be_ixf;ym_202011 d_27; ct_50 Learn more about City Year’s response to COVID-19

Back to School with Positivity, Change and Solutions

City Year Jacksonville Alum, Chelsea Sanders, headshot

Chelsea Sanders served with City Year Jax at Jean Ribault Middle School during the 2015-2016 school year and is now a Civics teacher at that very same school.

“History, despite its wrenching pain, cannot be unlived, but if faced with courage, need not be lived again”.  –Maya Angelou

This year as we head back to school we will have had time to reflect on the changes that have taken place since we all last saw each other. Our students experienced the first quarantine of our lifetime coupled with virtual school and witnessed a wave of people across the nation fighting for racial justice in the face of resistance. There’s a lot to help unpack for our students this August, but we are ready to face the challenges that come. As I prepare for the year, as a teacher and City Year Alum, there are three principles that City Year helped me identify to guide me as an educator: Positivity, Change and Solutions.

The first thing to remember this year is to stay positive, always. With so many things uncertain, it has become so important to always see the upside of circumstances. City Year’s countless PITWs (Putting Idealism To Work) are major culture pieces that I still use today. These simple quotes help you “put your idealism to work” and will always help you through a tough time. There truly is a PITW for every situation, and they continue to help me stay positive. Relaying this habit of positivity and spreading idealism to my students is extremely important especially since we are all learning what the new normal looks like. Positive affirmations will help keep us going this year.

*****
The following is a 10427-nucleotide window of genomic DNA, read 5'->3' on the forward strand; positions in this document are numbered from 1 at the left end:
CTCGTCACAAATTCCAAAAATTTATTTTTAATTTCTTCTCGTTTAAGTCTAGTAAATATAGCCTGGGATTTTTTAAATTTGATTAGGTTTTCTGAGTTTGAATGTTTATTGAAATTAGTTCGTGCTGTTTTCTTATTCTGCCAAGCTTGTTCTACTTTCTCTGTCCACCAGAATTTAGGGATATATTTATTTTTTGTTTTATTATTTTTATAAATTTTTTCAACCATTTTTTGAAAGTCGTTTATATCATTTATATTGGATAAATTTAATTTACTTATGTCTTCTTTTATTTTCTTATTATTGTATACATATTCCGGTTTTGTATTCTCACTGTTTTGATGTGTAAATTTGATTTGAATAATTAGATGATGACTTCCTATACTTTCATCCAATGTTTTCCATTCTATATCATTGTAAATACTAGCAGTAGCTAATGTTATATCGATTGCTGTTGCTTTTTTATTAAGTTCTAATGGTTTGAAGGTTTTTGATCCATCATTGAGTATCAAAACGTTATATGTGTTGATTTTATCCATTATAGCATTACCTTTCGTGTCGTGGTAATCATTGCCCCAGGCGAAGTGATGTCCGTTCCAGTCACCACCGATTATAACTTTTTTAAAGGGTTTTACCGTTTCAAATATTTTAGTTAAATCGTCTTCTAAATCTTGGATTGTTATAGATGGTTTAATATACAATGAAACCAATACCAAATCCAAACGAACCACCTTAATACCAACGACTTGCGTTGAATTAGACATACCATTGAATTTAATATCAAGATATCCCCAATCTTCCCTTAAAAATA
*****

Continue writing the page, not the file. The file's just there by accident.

We will also need to encourage students to accept that changes that have come. Often times we get caught up in the “regular” way of doing things, or the way we did things pre-COVID. While establishing routines is praised for creating structure, we have to understand that things naturally evolve in life. We need to teach them that change can be good and seen as an evolution. The same goes for how we talk and teach about race – things have to change. Racial inequalities are not a new issue, yet so many people resist the changes necessary to solve the problems created by injustice. We must teach our students that only through change will we continue to evolve and find solutions.

Part of teaching flexibility to change is to teach students to focus on solutions to the issues they face. The only way we can move forward and make a positive change is with thought-out solutions. During my time with City Year, no matter what challenges we faced, we sought multifaceted solutions to overcome them. In teaching I carry this with me every day. As educators we have the chance to support our students and lead by example when it comes to seeking solutions. The past six months have not been easy, but we must teach our students hat working towards a solution is the only way to move forward. We must challenge our students to put their ideas to work and come up with solutions they wish to see as they grow up and become leaders in society.

Educators are facing a challenging and unpredictable year. However, we have chosen the important role of leading young people and helping them face their challenges. As teachers we have the opportunity to create safe spaces for opening up, creating positive growth and problem solving when the world outside seems scary. I am ready to lead my students with idealism, empathy and positivity, no matter what goes on outside of the classroom.

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